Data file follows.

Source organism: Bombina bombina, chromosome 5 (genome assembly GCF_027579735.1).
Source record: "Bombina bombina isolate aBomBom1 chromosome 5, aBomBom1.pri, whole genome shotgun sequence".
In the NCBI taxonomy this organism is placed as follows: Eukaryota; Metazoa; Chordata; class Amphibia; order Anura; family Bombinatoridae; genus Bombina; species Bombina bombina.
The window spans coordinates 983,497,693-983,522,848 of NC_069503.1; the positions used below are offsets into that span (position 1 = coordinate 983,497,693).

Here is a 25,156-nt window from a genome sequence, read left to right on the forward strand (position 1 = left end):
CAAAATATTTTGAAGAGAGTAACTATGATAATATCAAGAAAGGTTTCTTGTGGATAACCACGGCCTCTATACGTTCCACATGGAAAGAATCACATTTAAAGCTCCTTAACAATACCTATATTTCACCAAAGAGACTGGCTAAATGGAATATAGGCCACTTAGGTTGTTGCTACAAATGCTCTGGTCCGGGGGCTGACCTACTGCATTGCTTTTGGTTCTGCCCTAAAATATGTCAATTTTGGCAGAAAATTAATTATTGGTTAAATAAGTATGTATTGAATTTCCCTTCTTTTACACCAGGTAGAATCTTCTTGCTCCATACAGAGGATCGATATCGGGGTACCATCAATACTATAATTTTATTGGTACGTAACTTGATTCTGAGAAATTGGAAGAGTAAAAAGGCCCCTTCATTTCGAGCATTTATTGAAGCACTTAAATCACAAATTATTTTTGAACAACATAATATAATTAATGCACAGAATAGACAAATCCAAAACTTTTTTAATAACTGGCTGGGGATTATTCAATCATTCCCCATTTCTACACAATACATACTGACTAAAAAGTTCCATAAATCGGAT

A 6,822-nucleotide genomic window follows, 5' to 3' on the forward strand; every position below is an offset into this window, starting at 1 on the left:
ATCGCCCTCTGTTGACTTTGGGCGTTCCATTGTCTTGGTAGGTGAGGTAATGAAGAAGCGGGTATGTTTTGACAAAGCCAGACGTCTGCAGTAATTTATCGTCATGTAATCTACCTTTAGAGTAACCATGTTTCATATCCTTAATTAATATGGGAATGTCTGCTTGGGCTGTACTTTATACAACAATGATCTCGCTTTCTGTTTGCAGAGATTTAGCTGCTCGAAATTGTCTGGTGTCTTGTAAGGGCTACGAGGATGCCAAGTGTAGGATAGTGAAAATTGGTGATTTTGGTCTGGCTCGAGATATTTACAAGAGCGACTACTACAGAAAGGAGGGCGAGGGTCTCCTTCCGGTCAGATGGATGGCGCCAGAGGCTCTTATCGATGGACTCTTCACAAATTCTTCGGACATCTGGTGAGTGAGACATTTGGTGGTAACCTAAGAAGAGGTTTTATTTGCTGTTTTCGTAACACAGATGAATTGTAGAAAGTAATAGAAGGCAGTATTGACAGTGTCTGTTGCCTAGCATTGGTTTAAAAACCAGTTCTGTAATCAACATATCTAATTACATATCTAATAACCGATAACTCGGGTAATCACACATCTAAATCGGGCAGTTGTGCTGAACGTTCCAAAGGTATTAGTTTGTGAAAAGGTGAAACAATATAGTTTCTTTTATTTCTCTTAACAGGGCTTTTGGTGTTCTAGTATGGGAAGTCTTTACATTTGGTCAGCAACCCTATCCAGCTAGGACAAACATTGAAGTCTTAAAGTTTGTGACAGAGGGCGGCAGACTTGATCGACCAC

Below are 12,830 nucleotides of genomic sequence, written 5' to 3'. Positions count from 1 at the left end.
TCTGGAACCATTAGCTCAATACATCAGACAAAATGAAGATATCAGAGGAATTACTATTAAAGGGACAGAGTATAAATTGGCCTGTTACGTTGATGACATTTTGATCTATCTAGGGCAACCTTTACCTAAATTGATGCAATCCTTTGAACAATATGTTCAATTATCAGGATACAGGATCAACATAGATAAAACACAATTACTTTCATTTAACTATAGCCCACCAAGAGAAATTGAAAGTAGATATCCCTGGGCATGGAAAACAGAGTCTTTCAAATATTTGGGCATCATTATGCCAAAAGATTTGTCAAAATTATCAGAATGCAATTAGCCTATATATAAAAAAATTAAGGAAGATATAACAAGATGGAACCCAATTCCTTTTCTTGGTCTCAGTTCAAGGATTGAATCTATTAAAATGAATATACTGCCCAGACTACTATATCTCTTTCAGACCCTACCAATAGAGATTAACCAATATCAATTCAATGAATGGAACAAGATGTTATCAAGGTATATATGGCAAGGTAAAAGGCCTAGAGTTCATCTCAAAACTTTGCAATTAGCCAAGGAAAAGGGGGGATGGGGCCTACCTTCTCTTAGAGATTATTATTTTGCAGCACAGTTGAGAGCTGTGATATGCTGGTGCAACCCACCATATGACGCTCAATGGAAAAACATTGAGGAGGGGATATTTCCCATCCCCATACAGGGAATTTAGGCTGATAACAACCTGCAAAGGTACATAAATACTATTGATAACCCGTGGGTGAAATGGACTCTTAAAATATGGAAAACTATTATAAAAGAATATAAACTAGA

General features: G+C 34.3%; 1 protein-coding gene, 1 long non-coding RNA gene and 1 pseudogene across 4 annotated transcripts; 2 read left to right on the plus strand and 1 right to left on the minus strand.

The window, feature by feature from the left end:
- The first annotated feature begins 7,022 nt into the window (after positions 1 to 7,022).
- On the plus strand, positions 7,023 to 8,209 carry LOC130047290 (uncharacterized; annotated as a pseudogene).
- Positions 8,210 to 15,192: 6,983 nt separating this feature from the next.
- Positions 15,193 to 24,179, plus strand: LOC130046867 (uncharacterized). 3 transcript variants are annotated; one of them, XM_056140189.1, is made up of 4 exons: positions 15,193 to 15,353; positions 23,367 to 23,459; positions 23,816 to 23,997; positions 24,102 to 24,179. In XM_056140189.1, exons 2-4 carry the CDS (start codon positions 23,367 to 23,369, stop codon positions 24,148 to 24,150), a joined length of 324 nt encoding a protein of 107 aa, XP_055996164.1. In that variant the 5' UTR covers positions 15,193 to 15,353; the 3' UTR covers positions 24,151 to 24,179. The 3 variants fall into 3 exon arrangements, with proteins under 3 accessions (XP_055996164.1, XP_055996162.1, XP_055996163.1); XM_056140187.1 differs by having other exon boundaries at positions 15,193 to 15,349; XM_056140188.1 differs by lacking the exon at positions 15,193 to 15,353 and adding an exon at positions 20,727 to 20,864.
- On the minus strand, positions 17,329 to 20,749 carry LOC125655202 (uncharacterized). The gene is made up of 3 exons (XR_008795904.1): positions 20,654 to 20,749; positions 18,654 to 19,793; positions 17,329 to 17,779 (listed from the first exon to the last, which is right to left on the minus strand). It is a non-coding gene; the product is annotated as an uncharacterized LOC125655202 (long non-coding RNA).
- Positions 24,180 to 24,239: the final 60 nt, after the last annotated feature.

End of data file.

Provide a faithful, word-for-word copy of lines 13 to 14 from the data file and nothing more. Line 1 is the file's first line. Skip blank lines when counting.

- The first annotated feature begins 7,022 nt into the window (after positions 1 to 7,022).
- On the plus strand, positions 7,023 to 8,209 carry LOC130047290 (uncharacterized; annotated as a pseudogene).